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Children perception of abuse in family
Taschyova A.I., assistant professor of psychology, personality, Southern Federal University, Russia, firstname.lastname@example.org
Gridneva S.V., Associate Professor, Department of General Psychology and Psychology of the Faculty of Psychology of the Southern Federal University , email@example.com
With learning of social stereotypes and common cultural representations of violence during the process of child development, two relatively independent conceptual units of understanding of family abuse are formed. The first one arises on the basis of abstract substantive characteristics that describe violence in terms discharged from the actual experience of family relationships. The second block of domestic violence understanding is based on specific experience of family relationships and children learning of patterns of instrumental use of the individual elements of violent behavior, known to children by abstract notions from the first block. In other words, through the experience of family life, in the minds of children occurs specification of abstract representations of violence, which is most noticeable in comparison of semantic spaces of the concept of "violence" in experimental and control groups. In children having experience of being victims of domestic violence, dominates representation of violence as physical abuse and moral repression. Children with no experience of domestic violence often think of it as murder or rape committed by strangers outside the family.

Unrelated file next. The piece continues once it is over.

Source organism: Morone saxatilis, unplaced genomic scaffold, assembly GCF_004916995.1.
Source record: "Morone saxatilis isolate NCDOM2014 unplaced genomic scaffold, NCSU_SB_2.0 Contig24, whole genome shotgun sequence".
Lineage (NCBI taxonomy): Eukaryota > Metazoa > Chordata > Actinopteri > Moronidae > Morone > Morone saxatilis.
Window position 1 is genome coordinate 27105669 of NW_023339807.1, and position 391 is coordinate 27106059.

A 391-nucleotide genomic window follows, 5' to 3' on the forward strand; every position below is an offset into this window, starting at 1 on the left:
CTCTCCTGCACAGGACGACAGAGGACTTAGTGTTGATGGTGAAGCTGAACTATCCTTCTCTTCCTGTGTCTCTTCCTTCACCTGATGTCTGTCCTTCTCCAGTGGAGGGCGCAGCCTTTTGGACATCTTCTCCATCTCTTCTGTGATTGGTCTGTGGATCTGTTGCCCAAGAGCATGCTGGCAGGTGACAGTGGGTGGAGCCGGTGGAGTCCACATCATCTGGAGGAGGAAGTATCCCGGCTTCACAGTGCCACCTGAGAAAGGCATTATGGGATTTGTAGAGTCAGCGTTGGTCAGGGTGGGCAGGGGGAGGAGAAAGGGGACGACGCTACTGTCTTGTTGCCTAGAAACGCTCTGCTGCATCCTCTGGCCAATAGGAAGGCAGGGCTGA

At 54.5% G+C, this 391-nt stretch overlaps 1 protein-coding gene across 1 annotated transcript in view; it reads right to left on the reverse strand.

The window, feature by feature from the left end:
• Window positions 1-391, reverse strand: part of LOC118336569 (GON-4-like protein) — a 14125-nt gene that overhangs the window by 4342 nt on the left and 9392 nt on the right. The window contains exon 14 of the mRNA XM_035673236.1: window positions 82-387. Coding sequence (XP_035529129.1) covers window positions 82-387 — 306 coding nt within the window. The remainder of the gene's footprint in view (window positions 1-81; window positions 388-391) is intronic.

Keywords: family violence, domestic violence, social and perceptual aspects of violence, semantic space of children's representations of violence, home violence, children view on domestic violence, experience of being "victim" of domestic violence and violent behavior in children.
Column: Juvenile Legal Psychology